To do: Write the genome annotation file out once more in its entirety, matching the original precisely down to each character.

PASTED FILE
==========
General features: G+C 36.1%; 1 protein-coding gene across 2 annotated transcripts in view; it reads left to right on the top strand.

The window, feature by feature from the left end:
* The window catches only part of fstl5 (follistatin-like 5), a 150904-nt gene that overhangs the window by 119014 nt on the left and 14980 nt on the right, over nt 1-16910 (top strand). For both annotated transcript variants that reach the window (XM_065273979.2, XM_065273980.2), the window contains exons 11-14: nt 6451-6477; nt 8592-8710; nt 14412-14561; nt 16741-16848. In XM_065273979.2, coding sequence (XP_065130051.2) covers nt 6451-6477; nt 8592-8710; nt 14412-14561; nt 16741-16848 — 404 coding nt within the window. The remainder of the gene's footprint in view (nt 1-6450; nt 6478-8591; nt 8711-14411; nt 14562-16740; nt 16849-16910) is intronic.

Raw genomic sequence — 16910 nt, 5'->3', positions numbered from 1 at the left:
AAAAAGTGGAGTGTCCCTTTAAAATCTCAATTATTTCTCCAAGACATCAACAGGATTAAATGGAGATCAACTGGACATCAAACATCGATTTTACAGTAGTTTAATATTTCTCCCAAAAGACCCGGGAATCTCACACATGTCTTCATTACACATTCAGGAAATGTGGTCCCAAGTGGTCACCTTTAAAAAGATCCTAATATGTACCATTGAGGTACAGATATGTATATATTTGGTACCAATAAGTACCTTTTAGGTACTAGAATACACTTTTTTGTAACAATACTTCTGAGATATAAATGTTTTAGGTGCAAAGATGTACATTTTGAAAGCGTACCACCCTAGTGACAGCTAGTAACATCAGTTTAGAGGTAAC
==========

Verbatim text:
General features: G+C 36.1%; 1 protein-coding gene across 2 annotated transcripts in view; it reads left to right on the top strand.

The window, feature by feature from the left end:
* The window catches only part of fstl5 (follistatin-like 5), a 150904-nt gene that overhangs the window by 119014 nt on the left and 14980 nt on the right, over nt 1-16910 (top strand). For both annotated transcript variants that reach the window (XM_065273979.2, XM_065273980.2), the window contains exons 11-14: nt 6451-6477; nt 8592-8710; nt 14412-14561; nt 16741-16848. In XM_065273979.2, coding sequence (XP_065130051.2) covers nt 6451-6477; nt 8592-8710; nt 14412-14561; nt 16741-16848 — 404 coding nt within the window. The remainder of the gene's footprint in view (nt 1-6450; nt 6478-8591; nt 8711-14411; nt 14562-16740; nt 16849-16910) is intronic.

Raw genomic sequence — 16910 nt, 5'->3', positions numbered from 1 at the left:
AAAAAGTGGAGTGTCCCTTTAAAATCTCAATTATTTCTCCAAGACATCAACAGGATTAAATGGAGATCAACTGGACATCAAACATCGATTTTACAGTAGTTTAATATTTCTCCCAAAAGACCCGGGAATCTCACACATGTCTTCATTACACATTCAGGAAATGTGGTCCCAAGTGGTCACCTTTAAAAAGATCCTAATATGTACCATTGAGGTACAGATATGTATATATTTGGTACCAATAAGTACCTTTTAGGTACTAGAATACACTTTTTTGTAACAATACTTCTGAGATATAAATGTTTTAGGTGCAAAGATGTACATTTTGAAAGCGTACCACCCTAGTGACAGCTAGTAACATCAGTTTAGAGGTAAC